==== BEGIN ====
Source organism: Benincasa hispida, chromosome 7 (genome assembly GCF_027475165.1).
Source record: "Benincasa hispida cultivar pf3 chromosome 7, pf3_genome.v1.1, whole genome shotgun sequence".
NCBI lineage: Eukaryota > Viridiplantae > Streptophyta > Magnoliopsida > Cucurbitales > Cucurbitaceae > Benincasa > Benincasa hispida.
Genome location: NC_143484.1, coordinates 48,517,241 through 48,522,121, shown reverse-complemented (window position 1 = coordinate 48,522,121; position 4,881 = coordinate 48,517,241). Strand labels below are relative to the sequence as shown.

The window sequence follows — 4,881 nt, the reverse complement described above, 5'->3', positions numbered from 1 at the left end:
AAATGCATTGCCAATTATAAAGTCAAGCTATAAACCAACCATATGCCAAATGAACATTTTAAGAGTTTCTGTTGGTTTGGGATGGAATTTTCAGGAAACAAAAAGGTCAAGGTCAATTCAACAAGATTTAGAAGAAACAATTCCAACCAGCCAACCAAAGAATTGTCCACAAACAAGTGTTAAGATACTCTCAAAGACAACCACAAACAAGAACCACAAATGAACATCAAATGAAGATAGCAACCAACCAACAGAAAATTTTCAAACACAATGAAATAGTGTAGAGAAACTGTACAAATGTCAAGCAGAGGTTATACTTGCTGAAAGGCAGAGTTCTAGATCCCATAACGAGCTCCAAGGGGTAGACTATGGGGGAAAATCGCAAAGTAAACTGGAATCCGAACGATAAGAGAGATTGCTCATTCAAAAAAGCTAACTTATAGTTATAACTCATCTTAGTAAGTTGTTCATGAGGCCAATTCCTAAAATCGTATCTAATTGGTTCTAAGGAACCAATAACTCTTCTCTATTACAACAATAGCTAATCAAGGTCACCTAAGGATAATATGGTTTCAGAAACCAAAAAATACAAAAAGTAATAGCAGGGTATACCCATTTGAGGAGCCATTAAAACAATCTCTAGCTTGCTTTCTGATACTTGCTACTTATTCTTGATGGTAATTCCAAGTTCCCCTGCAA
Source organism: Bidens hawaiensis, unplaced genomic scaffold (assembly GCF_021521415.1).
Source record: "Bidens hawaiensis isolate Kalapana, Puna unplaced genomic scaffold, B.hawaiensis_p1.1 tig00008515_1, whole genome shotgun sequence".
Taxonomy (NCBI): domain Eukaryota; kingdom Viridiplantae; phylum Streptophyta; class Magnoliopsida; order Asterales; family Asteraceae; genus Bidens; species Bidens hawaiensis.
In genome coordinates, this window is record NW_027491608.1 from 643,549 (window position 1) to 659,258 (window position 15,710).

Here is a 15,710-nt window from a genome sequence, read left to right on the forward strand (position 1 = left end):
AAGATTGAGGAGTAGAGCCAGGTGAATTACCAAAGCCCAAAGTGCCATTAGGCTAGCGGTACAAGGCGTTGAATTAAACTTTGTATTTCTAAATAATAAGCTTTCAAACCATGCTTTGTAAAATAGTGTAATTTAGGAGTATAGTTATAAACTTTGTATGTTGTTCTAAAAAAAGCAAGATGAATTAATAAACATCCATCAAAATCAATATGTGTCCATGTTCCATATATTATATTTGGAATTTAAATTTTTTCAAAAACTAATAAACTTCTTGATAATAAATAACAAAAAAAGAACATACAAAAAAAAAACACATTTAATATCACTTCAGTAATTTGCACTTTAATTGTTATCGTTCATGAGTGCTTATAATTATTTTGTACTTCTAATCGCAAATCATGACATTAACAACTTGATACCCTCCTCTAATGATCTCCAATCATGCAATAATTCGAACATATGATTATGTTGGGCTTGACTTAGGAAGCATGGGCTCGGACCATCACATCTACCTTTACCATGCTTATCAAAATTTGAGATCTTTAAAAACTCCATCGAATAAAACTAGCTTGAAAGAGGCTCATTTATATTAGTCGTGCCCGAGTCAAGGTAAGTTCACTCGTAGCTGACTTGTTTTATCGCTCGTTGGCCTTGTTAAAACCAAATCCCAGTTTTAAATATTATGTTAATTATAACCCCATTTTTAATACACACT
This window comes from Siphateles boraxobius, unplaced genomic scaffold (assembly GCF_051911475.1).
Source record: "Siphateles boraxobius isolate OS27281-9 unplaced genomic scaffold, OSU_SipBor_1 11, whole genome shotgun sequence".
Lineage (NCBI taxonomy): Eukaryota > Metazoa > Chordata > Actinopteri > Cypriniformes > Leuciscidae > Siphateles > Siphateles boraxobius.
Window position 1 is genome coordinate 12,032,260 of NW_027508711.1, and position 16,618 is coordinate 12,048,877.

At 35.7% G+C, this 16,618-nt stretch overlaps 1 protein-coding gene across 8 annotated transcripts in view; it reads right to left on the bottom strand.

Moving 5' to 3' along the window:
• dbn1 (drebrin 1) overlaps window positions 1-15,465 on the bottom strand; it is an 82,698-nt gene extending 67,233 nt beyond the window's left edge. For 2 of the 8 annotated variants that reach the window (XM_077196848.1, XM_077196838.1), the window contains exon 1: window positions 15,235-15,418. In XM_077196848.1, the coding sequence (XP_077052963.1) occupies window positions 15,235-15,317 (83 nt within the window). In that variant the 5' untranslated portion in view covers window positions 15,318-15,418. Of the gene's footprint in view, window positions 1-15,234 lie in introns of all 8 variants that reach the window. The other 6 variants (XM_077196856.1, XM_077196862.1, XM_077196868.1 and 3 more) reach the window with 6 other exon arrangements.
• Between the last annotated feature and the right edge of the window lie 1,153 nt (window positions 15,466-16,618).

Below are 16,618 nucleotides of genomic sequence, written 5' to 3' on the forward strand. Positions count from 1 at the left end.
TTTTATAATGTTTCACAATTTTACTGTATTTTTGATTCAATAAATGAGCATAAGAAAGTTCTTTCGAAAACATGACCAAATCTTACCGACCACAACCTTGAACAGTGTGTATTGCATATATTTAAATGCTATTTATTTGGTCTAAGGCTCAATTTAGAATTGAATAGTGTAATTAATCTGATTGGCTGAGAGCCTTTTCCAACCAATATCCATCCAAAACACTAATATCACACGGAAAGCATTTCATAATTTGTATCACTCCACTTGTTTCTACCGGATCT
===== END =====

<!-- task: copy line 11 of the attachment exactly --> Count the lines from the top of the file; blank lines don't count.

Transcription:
Here is a 15,710-nt window from a genome sequence, read left to right on the forward strand (position 1 = left end):